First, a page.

I used to sing.
Alone, at family gatherings, singing lessons, block parties, talent shows in theatres and school gyms. My idols were Disney Stars like The Cheetah Girls, who my childhood friends and I would imitate at said block parties.
At my first talent show, I sang “I Learned From You” by Miley Cyrus. I was accused of lip syncing and cried for the rest of elementary school. I then learned some basic chords on the guitar so no one could accuse me of lip syncing again.
I didn’t lose my love for singing, but I gained a hatred for my boobs and stomach. The guitar was perfect because I could sing, lose my karaoke track and hide my body behind this instrument.
Miley Cyrus was everything I wanted to be, but she didn’t look like me. The Cheetah Girls were 3/4 fierce woman of color, but they also didn’t look like me.
Having no role models like me was partly why I became self conscious about my face and voice.
I began taking on roles behind the scenes in arts spaces rather than performing.
“I guess I’m a coward. I just want to feel alright.”
When I was 19, my first love told me that we couldn’t be together. He left my place that day for a Mitski concert.
How dare he leave me, an Asian girl, for another Asian girl?
I opened Spotify to see who I was ditched for.
The first Mitski song to I downloaded was “First Love/Late Spring.”
“And I was so young when I behaved 25.”
This lyric stood out to me due to my self perceived emotional intelligence and the fact that my first love was 26. I downloaded her album Bury Me At Makeout Creek, and then her entire discography.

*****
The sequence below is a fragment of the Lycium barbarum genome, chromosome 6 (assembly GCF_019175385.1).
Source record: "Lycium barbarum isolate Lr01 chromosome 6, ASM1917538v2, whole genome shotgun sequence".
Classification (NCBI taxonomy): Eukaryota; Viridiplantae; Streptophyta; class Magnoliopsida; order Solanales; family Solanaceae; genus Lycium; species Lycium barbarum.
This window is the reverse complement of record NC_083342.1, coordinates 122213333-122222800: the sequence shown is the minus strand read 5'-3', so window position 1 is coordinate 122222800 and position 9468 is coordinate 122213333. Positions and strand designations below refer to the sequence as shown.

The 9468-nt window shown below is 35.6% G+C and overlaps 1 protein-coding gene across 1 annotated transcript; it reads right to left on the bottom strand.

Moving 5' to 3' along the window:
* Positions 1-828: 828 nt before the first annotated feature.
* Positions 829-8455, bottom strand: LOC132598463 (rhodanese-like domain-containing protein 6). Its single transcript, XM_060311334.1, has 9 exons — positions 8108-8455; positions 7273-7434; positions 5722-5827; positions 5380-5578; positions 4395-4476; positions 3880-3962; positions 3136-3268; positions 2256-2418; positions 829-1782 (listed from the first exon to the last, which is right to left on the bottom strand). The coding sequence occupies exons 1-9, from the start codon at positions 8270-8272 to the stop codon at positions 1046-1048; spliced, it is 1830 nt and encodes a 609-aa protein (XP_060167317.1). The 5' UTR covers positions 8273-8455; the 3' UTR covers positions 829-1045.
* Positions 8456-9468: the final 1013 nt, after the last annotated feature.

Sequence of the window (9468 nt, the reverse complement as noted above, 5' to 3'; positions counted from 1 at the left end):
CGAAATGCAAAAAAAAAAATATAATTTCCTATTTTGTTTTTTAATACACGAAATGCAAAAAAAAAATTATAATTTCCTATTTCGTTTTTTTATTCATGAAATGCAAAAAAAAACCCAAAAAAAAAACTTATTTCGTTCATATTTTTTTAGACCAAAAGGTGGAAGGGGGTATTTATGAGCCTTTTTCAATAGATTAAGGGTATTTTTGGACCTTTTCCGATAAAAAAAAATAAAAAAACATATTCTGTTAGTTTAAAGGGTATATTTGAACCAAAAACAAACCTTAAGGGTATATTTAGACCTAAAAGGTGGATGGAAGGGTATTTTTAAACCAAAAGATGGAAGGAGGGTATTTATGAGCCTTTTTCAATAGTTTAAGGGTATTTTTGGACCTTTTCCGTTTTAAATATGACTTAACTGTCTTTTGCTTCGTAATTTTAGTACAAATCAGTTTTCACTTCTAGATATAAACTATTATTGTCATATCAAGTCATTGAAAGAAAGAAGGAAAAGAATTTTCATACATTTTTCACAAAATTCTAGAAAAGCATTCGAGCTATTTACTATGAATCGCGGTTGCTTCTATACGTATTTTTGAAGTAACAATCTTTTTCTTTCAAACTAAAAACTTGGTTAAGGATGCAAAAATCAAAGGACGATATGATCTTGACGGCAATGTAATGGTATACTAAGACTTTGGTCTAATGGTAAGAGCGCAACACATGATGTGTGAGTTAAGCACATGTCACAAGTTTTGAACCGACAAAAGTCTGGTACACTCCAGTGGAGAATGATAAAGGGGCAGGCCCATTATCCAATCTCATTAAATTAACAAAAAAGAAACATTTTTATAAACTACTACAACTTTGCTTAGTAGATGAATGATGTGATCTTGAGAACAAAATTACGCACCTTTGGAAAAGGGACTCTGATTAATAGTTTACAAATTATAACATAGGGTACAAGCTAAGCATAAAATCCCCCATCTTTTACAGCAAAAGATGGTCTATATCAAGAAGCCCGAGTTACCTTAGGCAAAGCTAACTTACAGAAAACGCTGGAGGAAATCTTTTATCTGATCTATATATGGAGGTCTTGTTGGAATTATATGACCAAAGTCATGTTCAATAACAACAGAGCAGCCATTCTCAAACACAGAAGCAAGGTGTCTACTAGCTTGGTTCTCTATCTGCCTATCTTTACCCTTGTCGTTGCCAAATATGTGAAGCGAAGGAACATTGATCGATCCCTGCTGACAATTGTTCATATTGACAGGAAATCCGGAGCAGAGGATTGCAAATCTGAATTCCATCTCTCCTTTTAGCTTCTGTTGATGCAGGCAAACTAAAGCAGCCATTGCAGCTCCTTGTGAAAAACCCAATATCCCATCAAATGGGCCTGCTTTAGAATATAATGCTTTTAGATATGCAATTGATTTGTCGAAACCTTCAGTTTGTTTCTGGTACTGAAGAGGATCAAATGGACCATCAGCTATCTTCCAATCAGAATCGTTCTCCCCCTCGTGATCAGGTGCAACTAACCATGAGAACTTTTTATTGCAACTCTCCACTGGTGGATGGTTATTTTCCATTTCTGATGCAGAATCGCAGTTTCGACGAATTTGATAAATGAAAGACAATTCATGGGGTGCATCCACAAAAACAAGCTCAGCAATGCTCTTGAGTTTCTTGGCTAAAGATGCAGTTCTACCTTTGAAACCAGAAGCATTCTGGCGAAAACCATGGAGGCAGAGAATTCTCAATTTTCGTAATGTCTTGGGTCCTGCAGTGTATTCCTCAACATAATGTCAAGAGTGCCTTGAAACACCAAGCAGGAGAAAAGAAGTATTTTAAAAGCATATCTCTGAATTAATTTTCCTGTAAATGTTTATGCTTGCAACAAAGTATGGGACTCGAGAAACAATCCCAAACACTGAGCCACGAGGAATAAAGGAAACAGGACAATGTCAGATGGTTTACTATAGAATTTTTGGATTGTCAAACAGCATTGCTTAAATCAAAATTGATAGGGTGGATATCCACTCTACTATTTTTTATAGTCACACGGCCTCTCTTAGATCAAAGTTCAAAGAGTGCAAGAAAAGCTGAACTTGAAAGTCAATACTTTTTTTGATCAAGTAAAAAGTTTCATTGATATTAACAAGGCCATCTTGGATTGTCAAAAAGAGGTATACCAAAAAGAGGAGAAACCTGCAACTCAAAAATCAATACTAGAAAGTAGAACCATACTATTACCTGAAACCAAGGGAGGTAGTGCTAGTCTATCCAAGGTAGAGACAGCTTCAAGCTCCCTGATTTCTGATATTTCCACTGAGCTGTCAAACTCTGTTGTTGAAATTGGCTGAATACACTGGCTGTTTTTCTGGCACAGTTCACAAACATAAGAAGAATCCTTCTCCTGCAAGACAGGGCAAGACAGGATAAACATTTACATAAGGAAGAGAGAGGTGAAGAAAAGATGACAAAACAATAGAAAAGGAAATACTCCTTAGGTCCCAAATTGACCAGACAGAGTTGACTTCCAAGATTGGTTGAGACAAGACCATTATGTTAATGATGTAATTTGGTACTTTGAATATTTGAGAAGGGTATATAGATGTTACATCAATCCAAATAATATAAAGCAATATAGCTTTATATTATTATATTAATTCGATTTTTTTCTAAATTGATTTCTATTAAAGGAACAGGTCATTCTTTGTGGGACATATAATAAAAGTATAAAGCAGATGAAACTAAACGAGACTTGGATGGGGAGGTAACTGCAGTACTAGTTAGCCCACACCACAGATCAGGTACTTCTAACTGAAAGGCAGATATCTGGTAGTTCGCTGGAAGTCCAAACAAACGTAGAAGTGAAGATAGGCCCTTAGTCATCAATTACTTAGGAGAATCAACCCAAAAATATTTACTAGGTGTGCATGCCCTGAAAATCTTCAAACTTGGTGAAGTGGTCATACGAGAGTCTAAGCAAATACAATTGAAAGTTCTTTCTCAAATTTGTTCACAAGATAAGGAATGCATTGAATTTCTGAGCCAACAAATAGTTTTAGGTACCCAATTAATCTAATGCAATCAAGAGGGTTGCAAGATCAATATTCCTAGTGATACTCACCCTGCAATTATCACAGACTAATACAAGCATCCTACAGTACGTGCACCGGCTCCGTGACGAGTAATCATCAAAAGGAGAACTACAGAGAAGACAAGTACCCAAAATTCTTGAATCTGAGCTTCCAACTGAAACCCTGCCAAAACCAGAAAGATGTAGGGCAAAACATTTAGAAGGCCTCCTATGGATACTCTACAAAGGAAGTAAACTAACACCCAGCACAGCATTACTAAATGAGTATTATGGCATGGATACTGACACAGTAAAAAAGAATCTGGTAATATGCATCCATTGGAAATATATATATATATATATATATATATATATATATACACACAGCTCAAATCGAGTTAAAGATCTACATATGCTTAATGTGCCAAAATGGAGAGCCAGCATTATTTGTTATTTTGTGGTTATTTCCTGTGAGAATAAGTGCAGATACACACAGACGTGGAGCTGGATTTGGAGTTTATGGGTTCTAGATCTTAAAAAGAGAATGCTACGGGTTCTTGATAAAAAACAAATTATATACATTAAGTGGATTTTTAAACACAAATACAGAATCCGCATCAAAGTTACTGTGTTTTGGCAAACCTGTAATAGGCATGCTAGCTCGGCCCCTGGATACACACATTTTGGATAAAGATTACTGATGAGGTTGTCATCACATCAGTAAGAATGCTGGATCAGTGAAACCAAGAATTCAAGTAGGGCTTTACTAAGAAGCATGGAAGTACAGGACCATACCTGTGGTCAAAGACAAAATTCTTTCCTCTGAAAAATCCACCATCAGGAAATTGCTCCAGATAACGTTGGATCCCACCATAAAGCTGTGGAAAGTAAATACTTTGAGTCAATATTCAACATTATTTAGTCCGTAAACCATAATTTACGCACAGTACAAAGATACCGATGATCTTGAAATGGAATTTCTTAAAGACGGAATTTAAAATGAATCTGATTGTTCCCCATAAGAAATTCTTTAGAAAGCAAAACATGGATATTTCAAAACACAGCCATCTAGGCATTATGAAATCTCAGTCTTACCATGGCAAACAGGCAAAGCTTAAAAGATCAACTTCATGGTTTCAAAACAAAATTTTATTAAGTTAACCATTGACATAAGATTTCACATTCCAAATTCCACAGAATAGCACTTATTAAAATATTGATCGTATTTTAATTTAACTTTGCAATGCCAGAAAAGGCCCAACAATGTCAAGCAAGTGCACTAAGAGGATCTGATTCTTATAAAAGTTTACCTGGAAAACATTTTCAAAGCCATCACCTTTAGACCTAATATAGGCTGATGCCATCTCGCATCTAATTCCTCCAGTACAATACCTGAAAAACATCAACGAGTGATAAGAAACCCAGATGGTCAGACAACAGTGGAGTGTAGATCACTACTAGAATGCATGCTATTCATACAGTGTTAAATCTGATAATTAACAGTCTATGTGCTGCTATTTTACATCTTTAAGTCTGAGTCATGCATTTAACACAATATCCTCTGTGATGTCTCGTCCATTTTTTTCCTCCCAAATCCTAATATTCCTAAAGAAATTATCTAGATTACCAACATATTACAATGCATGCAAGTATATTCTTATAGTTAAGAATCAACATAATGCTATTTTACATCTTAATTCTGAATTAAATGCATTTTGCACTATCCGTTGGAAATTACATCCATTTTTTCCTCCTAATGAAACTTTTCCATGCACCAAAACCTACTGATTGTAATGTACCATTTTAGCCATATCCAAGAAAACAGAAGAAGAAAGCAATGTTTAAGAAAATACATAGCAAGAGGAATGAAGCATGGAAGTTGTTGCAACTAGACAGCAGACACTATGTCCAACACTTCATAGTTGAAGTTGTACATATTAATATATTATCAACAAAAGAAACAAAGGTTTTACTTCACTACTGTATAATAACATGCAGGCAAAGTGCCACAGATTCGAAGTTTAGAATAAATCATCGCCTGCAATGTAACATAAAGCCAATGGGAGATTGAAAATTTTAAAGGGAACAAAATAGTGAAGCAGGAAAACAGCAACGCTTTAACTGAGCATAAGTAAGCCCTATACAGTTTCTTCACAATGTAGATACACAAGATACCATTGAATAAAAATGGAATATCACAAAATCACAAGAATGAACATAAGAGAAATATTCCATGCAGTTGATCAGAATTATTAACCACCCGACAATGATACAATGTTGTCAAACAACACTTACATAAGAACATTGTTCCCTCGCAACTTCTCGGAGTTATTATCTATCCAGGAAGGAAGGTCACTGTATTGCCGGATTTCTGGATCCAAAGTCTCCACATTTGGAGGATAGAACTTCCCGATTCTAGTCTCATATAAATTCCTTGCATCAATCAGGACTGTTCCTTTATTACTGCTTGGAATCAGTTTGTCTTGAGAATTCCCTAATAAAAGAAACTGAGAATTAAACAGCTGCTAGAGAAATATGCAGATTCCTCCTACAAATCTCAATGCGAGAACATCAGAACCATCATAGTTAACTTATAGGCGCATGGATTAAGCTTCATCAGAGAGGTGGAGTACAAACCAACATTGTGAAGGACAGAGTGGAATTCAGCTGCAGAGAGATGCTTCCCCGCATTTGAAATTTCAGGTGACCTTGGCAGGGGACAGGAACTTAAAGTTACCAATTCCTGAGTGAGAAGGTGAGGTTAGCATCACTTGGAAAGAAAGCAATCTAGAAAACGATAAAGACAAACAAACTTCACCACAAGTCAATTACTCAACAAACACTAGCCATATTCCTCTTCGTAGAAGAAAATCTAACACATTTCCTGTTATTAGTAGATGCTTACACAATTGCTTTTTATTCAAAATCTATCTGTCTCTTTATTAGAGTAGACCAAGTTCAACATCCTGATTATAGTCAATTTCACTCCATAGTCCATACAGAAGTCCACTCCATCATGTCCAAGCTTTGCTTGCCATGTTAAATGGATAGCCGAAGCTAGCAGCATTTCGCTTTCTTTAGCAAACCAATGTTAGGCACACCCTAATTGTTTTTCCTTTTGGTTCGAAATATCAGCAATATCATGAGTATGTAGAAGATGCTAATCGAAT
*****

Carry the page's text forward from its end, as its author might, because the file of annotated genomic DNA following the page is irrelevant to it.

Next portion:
I saw Mitski live on April 2nd.
This wasn’t a concert. This was performance art.
Her lyrics communicated love, heartbreak and infatuation. Her eyes and choreography communicated uneasiness and paranoia. Her words said one thing while her nonverbal cues said another.
Picking up on the presentation a few songs in, I lost my mind when Mitski’s band began playing the intro to “First Love/Late Spring.”
Mitski eyes became frantic, looking around the stage as if she’d lost something. The frantic eyes were paired with Mitski placing her hand in front of her like a mirror, as if she was looking for someone else within her own reflection. During an instrumental break, Mitski began to stack invisible boxes, an action that frustrated her.
“First Love/Late Spring” was not about fierce and risky love, but about one half of that love attempting to build something that isn’t there.
That’s when I realized, these songs aren’t about other people.
They are about Mitski. Her “then and now”.
This self reflective style stayed the same until Mitski went acoustic. She was now alone with a microphone.
“Does it smell like a school gymnasium in here?”
These lyrics transported me to my school gymnasium talent show. Mitski was 4th grade me.
I saw me, a little Asian girl in all of her glory quietly singing a song and standing still.
I graduated college days before this concert.
To hear this person who looks like me repeat “To think that we could stay the same” made me think of all the ways in which I am not that fourth grader anymore. Never in a million years did I think i’d be singing along to songs by another Asian girl. Never did that heartbroken 19 year old think she’d find a role model in an equally emotionally complex Asian girl.
I want to sing again. Maybe at family gatherings. Maybe at singing lessons. Maybe school talent shows that took place in theatres but also sometimes school gyms.
But not block parties though. Do people even still have those?
Bri Ng Schwartz is a recent graduate of DePaul University with a double major in Dramaturgy/Dramatic Criticism and Women’s and Gender Studies. As a mixed race and female identifying person, she is interested in staring dialogues around topics, current events and plays that intersect with her identities. She is pursuing career opportunities in community outreach, public programming as well as criticism and creating devised, ensemble driven theatre. She has worked in multiple capacities at Free Street Theatre and has recently been published through the HowlRound commons.
Photo by the author